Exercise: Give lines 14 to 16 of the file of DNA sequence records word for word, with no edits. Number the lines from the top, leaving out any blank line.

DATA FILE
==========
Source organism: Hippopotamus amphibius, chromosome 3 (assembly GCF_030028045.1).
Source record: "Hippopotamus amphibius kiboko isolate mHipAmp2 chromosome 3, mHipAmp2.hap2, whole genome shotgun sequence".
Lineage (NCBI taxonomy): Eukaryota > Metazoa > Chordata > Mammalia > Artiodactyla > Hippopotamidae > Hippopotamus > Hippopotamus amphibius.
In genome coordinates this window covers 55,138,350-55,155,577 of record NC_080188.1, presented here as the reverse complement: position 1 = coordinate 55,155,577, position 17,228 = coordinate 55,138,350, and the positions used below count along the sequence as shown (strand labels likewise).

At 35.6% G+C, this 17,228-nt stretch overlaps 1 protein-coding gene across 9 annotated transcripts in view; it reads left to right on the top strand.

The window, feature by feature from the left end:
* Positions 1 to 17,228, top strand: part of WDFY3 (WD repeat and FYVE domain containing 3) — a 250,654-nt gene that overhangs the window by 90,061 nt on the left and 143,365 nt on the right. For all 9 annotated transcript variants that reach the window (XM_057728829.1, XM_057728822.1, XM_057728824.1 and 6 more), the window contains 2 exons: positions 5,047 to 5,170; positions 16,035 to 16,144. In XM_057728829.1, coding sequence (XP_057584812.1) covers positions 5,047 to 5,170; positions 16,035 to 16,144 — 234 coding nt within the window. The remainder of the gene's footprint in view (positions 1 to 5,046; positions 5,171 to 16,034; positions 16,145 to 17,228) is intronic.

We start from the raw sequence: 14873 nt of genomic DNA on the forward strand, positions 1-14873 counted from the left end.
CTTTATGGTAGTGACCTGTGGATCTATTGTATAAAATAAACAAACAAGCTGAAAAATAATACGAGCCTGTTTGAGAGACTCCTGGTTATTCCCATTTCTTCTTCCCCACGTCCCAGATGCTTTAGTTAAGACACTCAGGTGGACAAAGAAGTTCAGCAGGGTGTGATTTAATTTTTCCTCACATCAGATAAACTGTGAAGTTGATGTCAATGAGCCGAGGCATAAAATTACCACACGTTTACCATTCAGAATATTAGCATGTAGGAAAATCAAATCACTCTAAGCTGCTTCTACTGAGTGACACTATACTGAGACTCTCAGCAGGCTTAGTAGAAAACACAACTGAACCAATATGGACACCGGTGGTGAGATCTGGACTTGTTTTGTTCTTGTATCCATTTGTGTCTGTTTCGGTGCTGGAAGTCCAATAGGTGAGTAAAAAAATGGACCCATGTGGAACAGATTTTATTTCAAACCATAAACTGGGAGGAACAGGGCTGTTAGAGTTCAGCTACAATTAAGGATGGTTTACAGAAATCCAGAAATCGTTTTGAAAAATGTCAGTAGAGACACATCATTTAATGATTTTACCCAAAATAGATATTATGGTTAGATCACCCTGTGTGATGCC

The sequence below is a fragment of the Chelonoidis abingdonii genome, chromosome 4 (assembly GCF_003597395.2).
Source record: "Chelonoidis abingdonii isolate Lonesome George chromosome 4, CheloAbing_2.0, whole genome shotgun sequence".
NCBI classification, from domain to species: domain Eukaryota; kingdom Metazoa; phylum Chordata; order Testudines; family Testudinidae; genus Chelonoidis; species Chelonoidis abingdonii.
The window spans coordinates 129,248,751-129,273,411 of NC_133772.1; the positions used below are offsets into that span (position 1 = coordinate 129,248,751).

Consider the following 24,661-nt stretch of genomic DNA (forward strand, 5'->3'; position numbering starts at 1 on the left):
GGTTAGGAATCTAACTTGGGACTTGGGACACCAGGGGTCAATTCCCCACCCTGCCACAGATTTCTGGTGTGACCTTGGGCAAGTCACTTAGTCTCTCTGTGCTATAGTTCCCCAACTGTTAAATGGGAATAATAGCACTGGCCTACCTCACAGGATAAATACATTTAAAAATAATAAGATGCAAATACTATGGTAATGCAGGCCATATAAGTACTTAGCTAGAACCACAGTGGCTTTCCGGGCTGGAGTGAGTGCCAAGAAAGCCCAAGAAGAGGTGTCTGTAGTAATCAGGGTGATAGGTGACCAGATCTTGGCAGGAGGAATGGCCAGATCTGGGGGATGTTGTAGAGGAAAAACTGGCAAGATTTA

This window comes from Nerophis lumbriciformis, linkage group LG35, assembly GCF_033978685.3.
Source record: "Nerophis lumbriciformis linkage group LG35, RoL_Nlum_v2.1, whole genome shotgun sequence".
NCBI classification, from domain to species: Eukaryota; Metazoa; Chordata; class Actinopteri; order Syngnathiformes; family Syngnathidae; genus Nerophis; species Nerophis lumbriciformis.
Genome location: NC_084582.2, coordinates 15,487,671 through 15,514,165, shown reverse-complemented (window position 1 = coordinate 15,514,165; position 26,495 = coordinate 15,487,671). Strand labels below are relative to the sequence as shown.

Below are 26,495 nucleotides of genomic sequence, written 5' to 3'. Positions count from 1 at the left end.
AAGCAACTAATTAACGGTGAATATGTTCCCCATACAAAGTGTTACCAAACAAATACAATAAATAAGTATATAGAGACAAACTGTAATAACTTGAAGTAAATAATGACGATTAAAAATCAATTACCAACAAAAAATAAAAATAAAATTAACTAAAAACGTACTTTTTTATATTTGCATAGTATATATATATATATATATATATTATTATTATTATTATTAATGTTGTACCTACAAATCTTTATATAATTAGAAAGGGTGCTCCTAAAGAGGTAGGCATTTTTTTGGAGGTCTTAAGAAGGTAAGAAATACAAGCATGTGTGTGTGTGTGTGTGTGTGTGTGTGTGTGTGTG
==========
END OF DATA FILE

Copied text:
Consider the following 24,661-nt stretch of genomic DNA (forward strand, 5'->3'; position numbering starts at 1 on the left):
GGTTAGGAATCTAACTTGGGACTTGGGACACCAGGGGTCAATTCCCCACCCTGCCACAGATTTCTGGTGTGACCTTGGGCAAGTCACTTAGTCTCTCTGTGCTATAGTTCCCCAACTGTTAAATGGGAATAATAGCACTGGCCTACCTCACAGGATAAATACATTTAAAAATAATAAGATGCAAATACTATGGTAATGCAGGCCATATAAGTACTTAGCTAGAACCACAGTGGCTTTCCGGGCTGGAGTGAGTGCCAAGAAAGCCCAAGAAGAGGTGTCTGTAGTAATCAGGGTGATAGGTGACCAGATCTTGGCAGGAGGAATGGCCAGATCTGGGGGATGTTGTAGAGGAAAAACTGGCAAGATTTA

This window comes from Nerophis lumbriciformis, linkage group LG35, assembly GCF_033978685.3.